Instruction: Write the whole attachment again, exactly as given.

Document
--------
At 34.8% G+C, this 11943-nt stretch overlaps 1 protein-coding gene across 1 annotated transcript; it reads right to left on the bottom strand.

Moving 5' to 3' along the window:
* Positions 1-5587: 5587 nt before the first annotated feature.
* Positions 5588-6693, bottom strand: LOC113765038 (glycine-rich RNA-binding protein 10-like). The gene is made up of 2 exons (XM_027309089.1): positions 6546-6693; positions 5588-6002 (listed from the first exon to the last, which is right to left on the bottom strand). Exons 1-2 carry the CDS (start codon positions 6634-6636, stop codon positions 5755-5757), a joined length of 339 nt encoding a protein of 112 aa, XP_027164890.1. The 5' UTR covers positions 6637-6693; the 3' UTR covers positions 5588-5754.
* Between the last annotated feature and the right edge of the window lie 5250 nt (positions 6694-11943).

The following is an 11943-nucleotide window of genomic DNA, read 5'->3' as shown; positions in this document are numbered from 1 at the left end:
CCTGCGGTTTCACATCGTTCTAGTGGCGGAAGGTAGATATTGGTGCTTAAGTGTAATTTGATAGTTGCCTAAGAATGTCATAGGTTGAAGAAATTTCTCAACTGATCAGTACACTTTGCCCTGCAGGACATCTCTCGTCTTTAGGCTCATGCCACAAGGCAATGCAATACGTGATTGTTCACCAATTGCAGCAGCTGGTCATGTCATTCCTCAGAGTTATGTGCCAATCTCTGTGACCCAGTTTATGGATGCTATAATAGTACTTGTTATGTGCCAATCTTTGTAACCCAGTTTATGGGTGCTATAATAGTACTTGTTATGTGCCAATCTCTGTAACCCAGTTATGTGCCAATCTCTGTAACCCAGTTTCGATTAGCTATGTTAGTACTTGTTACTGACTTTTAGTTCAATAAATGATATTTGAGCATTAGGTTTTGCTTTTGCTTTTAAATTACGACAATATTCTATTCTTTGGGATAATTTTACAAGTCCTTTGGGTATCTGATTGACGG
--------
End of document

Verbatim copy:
At 34.8% G+C, this 11943-nt stretch overlaps 1 protein-coding gene across 1 annotated transcript; it reads right to left on the bottom strand.

Moving 5' to 3' along the window:
* Positions 1-5587: 5587 nt before the first annotated feature.
* Positions 5588-6693, bottom strand: LOC113765038 (glycine-rich RNA-binding protein 10-like). The gene is made up of 2 exons (XM_027309089.1): positions 6546-6693; positions 5588-6002 (listed from the first exon to the last, which is right to left on the bottom strand). Exons 1-2 carry the CDS (start codon positions 6634-6636, stop codon positions 5755-5757), a joined length of 339 nt encoding a protein of 112 aa, XP_027164890.1. The 5' UTR covers positions 6637-6693; the 3' UTR covers positions 5588-5754.
* Between the last annotated feature and the right edge of the window lie 5250 nt (positions 6694-11943).

The following is an 11943-nucleotide window of genomic DNA, read 5'->3' as shown; positions in this document are numbered from 1 at the left end:
CCTGCGGTTTCACATCGTTCTAGTGGCGGAAGGTAGATATTGGTGCTTAAGTGTAATTTGATAGTTGCCTAAGAATGTCATAGGTTGAAGAAATTTCTCAACTGATCAGTACACTTTGCCCTGCAGGACATCTCTCGTCTTTAGGCTCATGCCACAAGGCAATGCAATACGTGATTGTTCACCAATTGCAGCAGCTGGTCATGTCATTCCTCAGAGTTATGTGCCAATCTCTGTGACCCAGTTTATGGATGCTATAATAGTACTTGTTATGTGCCAATCTTTGTAACCCAGTTTATGGGTGCTATAATAGTACTTGTTATGTGCCAATCTCTGTAACCCAGTTATGTGCCAATCTCTGTAACCCAGTTTCGATTAGCTATGTTAGTACTTGTTACTGACTTTTAGTTCAATAAATGATATTTGAGCATTAGGTTTTGCTTTTGCTTTTAAATTACGACAATATTCTATTCTTTGGGATAATTTTACAAGTCCTTTGGGTATCTGATTGACGG